A buyer will have a certain amount of time that allows them to conduct pretty much any inspection they desire. A buyer will choose which inspections they deem necessary. The charges are also the buyer’s responsibility. As a matter of fact, home buyers can inspect anything they like unless it damages the home (in that case, permission has to be retrieved first).
tips for navigating the home inspection process
Selling a home can be a stressful experience for most homeowners. Keep Calm and focused on the big picture. When it comes to home inspections, most homeowners aren’t used to having a stranger peer into their attic, open every cupboard and closet or test every appliance. For some, this stress can turn into a major nightmare.
Prepare for the inevitable.
When the home inspector comes through and begins pointing out flaws, many homeowners take the comments personally. This is why it’s important to make sure that not only is your house is ready for inspection, but that you are, too.
Before the inspector arrives, talk with your agent about whether they plan to be in the house during the inspection. If the buyers will also be attending the inspection, the best thing for both parties is to keep the sellers away and occupied for the duration. Concerned that you won’t be able to answer questions or explain an issue with the home? Leave contact information at the house and have the buyers or inspector call with any pressing questions.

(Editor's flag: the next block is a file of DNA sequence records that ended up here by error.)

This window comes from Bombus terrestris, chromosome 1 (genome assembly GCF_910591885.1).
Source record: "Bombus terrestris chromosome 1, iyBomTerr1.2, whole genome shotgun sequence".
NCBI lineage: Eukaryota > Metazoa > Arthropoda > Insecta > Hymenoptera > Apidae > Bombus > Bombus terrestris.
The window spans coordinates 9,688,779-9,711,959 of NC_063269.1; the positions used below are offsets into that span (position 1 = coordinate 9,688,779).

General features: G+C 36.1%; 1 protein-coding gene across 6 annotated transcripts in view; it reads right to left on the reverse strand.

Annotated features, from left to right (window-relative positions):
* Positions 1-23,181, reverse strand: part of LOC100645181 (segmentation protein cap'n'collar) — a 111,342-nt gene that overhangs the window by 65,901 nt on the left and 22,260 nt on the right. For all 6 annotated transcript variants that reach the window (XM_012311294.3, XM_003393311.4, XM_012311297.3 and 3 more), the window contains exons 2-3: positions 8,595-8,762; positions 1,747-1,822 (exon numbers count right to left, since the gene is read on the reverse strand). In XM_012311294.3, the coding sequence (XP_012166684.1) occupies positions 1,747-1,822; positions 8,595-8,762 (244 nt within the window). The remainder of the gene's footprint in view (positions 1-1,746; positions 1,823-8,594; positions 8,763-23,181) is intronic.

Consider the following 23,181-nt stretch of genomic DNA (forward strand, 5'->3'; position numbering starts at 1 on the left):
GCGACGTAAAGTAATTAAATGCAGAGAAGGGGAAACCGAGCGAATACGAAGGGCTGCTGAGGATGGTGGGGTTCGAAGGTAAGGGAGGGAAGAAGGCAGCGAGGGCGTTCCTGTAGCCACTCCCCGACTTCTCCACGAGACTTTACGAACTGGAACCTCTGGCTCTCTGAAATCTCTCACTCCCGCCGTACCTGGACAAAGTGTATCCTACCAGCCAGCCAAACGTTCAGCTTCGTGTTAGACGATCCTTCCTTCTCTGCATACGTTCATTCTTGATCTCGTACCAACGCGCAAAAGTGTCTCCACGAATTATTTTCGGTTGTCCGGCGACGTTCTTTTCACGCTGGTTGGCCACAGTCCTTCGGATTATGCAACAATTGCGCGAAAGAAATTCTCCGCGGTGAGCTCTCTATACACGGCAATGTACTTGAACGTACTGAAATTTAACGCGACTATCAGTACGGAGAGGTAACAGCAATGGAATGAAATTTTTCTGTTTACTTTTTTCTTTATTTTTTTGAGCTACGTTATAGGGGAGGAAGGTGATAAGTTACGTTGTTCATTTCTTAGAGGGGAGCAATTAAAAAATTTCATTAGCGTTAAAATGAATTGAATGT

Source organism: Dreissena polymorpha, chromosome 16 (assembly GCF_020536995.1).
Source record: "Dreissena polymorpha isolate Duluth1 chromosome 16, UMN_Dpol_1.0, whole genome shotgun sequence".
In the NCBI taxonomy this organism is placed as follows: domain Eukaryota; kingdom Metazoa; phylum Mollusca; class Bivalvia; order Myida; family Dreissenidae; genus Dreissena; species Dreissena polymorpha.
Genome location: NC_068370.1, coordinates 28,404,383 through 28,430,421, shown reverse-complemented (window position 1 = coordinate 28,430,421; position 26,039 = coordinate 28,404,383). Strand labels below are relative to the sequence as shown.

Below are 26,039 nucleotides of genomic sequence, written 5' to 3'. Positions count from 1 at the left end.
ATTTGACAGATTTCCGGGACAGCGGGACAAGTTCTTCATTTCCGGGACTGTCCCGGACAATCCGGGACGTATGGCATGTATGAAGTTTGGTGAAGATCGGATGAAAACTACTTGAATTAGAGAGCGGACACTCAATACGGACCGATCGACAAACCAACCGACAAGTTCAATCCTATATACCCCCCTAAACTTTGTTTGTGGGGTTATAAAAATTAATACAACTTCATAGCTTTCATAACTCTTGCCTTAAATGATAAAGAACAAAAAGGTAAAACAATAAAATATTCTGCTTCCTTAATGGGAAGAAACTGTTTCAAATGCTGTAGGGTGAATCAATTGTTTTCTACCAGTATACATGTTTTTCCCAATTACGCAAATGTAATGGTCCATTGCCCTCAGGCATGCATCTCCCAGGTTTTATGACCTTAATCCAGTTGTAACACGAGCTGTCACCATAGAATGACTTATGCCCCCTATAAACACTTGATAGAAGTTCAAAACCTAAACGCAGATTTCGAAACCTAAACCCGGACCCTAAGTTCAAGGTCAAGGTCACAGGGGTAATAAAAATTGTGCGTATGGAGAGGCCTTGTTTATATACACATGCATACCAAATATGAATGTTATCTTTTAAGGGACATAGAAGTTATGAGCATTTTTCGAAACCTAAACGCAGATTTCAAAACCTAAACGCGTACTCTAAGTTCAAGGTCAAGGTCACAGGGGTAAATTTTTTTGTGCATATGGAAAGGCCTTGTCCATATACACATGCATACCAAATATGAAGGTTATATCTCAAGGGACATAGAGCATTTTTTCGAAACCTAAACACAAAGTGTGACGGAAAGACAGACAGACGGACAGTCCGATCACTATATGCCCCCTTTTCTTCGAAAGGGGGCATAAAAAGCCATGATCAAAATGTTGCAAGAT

When the time comes for the actual inspection process, take a minute to remind yourself that the home inspector is simply doing his or her job. Emphasizing this fact can help keep sellers grounded, even when the inspector comments on the improper installation of their favorite fixture. If you do start to get worked up about the inspection or a comment made by a potential buyer, try to redirect attention and remind them about why they’re selling their home in the first place. As much as possible, focus attention on the bigger picture and the end goal: getting the best return on their investment and finding a new home.